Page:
AWWA announces ACE12 green ribbon recipients
May 22, 2012
DENVER, CO -- The American Water Works Association (AWWA) has announced the recipients of its 2012 Green Ribbon Award. Recipients will be designated with a green ribbon on their exhibit booth during AWWA’s Annual Conference and Exposition (ACE12) at the Dallas Convention Center in Dallas, Texas, June 10-14.
Criteria for the award included either an ISO 14001 Environmental Management Systems certification, or a combination of environmental programs, policies and initiatives. Based on the criteria, recipients were determined by AWWA’s Manufacturers/Associates Council.
Recipients of the 2012 Green Ribbon Award are: ADS LLC; Akzo Nobel - International Paints; AMCO Clear®: A Division of GFS Chemicals, Inc.; Capstone Metering LLC; Clarion Lubricants; Data Flow Systems; EBAA Iron, Inc.; Fairmount Water Solutions; Ford Meter Box Company Inc.; GF Piping Systems; HOBAS PIPE USA; Kruger Inc.; Layne Christensen Company; Mitsubishi Electric; Monroe Environmental; Motion Computing; Mueller Co.; MWH Constructors, Inc.; Neptune Technology Group Inc.; NO-DES, Inc.; NSF International; Orica Watercare Inc.; PAX Water Technologies; Performance Pipe, a division of Chevron Phillips Chemical Company LPlive; POLLUTION EQUIPMENT NEWS / Rimbach Publishing Inc.; PSI/Pikotek; Sigelock Systems, LLC; Tetra Tech; The Chlorine Institute and Trojan Technologies.For more information about ACE12 and a full list of exhibitors, please visit www.awwa.org/ACE12.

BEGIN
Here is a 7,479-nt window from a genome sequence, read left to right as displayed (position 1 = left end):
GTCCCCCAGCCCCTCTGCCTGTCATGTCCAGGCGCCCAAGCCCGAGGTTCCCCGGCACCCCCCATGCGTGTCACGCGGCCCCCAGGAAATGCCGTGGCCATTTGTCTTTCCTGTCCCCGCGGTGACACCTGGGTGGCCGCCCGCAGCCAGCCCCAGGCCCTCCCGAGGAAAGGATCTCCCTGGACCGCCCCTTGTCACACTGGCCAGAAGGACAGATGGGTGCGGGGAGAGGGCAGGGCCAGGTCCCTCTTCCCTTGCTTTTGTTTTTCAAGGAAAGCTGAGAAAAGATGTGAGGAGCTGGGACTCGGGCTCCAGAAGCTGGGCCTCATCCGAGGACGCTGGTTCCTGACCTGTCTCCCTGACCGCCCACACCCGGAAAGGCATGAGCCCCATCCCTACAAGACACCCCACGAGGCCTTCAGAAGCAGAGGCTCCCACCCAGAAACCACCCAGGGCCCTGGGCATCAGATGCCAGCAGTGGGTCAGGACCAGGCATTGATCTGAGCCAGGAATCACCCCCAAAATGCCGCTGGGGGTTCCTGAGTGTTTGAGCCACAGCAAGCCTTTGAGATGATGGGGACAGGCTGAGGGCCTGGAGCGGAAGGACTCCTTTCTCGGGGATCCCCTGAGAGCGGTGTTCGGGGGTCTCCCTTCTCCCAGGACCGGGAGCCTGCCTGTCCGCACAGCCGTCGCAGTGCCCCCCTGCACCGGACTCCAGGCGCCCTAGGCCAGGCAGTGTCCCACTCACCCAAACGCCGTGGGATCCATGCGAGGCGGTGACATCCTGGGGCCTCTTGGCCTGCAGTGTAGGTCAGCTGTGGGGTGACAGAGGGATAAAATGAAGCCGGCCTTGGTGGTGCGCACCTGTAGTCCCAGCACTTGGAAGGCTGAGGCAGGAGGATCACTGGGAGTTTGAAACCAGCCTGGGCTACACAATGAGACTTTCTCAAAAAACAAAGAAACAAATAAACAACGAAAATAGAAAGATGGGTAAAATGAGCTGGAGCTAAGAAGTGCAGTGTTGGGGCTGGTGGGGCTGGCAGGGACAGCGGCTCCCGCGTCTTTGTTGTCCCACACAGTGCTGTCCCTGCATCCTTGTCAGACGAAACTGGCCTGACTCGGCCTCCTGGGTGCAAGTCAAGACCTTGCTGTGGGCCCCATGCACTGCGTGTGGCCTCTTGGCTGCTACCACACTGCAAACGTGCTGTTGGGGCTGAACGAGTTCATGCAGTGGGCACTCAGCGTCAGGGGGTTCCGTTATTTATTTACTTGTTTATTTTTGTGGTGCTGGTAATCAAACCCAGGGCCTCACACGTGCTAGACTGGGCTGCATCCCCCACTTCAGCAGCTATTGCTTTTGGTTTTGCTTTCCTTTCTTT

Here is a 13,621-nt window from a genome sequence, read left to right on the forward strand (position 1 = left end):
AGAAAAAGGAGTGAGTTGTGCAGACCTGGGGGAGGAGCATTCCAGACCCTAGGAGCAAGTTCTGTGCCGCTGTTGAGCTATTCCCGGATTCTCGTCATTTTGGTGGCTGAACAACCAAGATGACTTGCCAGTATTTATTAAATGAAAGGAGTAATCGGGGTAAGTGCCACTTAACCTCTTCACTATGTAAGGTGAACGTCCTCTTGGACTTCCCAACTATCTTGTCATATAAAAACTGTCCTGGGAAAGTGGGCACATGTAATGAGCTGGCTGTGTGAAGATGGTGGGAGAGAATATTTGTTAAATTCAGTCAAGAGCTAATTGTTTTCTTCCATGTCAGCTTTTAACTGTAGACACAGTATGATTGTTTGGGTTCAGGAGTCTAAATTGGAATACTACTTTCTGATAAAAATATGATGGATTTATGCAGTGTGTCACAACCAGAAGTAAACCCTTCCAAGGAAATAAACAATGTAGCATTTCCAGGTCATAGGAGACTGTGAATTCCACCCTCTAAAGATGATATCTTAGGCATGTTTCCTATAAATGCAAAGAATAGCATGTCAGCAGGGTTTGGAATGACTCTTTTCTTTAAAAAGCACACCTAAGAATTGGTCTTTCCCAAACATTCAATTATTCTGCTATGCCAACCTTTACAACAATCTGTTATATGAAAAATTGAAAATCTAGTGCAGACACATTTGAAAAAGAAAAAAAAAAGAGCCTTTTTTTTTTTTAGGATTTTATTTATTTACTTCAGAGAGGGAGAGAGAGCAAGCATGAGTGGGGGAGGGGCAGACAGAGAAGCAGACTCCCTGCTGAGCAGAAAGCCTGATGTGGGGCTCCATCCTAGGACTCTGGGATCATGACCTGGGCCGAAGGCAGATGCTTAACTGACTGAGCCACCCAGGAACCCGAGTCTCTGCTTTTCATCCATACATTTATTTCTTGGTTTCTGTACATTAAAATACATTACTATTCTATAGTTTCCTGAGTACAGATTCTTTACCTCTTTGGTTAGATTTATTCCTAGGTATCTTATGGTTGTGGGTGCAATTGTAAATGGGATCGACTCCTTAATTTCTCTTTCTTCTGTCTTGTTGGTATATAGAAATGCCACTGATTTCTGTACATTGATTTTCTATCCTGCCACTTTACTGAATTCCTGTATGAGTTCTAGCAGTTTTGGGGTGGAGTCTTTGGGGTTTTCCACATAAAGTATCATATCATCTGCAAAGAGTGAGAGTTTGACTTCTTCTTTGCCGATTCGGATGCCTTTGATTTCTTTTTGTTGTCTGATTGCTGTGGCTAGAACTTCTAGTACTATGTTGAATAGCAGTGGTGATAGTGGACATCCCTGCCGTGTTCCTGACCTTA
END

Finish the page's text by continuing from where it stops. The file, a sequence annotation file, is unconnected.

The tour was led by Rob Pierron, Vice President of Inorganic Business and joining him were Luke Crumley, Constituent Representative from Congressman Tiberi’s office and GFS long-time employees Marty Kiser, Controller, Liza Tallon, Director of Marketing, and Scott Castle, Inorganic Business Development Manager.